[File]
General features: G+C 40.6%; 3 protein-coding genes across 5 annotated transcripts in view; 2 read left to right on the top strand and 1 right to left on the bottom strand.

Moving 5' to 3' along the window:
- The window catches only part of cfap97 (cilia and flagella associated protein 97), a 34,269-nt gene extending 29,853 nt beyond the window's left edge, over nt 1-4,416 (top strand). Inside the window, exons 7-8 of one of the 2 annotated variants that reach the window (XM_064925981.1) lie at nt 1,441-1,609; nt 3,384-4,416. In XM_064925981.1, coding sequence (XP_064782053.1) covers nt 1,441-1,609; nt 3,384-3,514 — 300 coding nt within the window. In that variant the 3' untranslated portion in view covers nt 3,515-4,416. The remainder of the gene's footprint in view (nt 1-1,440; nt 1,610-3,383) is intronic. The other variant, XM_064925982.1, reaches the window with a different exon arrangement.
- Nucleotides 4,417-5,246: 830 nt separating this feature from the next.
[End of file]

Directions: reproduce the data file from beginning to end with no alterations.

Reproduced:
General features: G+C 40.6%; 3 protein-coding genes across 5 annotated transcripts in view; 2 read left to right on the top strand and 1 right to left on the bottom strand.

Moving 5' to 3' along the window:
- The window catches only part of cfap97 (cilia and flagella associated protein 97), a 34,269-nt gene extending 29,853 nt beyond the window's left edge, over nt 1-4,416 (top strand). Inside the window, exons 7-8 of one of the 2 annotated variants that reach the window (XM_064925981.1) lie at nt 1,441-1,609; nt 3,384-4,416. In XM_064925981.1, coding sequence (XP_064782053.1) covers nt 1,441-1,609; nt 3,384-3,514 — 300 coding nt within the window. In that variant the 3' untranslated portion in view covers nt 3,515-4,416. The remainder of the gene's footprint in view (nt 1-1,440; nt 1,610-3,383) is intronic. The other variant, XM_064925982.1, reaches the window with a different exon arrangement.
- Nucleotides 4,417-5,246: 830 nt separating this feature from the next.